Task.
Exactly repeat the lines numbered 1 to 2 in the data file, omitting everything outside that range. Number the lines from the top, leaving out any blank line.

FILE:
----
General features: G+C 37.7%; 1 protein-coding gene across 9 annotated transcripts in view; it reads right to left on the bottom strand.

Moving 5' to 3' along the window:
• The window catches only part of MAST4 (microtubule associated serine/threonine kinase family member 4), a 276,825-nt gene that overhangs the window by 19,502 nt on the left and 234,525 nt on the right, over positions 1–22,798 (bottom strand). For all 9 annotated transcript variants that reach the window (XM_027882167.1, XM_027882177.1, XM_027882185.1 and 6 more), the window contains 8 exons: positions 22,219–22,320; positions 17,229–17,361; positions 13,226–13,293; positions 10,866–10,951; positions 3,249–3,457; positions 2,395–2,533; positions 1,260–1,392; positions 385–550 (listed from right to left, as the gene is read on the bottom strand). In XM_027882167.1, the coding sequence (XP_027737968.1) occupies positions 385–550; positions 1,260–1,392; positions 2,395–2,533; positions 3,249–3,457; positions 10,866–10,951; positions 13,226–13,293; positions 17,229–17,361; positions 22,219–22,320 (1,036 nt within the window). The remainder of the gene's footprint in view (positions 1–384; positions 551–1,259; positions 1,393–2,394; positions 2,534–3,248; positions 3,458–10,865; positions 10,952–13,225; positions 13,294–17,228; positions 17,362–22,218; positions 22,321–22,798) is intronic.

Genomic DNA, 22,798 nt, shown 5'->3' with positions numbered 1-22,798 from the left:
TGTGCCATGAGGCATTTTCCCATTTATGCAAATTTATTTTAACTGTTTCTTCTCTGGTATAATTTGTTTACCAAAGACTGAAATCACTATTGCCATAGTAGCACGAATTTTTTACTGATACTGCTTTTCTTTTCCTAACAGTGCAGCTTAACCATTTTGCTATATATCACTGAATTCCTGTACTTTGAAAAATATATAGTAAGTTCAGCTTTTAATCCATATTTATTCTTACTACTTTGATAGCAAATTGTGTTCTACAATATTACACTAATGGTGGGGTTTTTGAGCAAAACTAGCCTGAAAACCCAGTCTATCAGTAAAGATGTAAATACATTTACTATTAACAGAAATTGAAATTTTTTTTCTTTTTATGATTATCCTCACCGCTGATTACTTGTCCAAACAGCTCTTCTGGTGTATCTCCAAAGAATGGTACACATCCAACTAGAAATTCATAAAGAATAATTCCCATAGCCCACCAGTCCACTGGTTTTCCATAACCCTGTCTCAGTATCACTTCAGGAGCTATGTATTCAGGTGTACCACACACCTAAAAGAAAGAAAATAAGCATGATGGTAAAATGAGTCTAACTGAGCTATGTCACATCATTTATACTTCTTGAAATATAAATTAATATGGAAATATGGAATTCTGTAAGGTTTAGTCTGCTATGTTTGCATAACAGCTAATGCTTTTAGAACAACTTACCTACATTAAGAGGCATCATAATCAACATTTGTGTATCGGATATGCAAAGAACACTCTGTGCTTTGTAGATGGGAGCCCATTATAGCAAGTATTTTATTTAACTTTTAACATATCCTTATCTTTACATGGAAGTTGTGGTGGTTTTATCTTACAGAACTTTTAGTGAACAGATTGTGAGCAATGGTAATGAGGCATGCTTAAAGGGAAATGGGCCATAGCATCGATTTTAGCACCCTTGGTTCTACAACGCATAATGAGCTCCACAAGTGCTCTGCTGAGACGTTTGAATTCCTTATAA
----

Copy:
General features: G+C 37.7%; 1 protein-coding gene across 9 annotated transcripts in view; it reads right to left on the bottom strand.

Moving 5' to 3' along the window: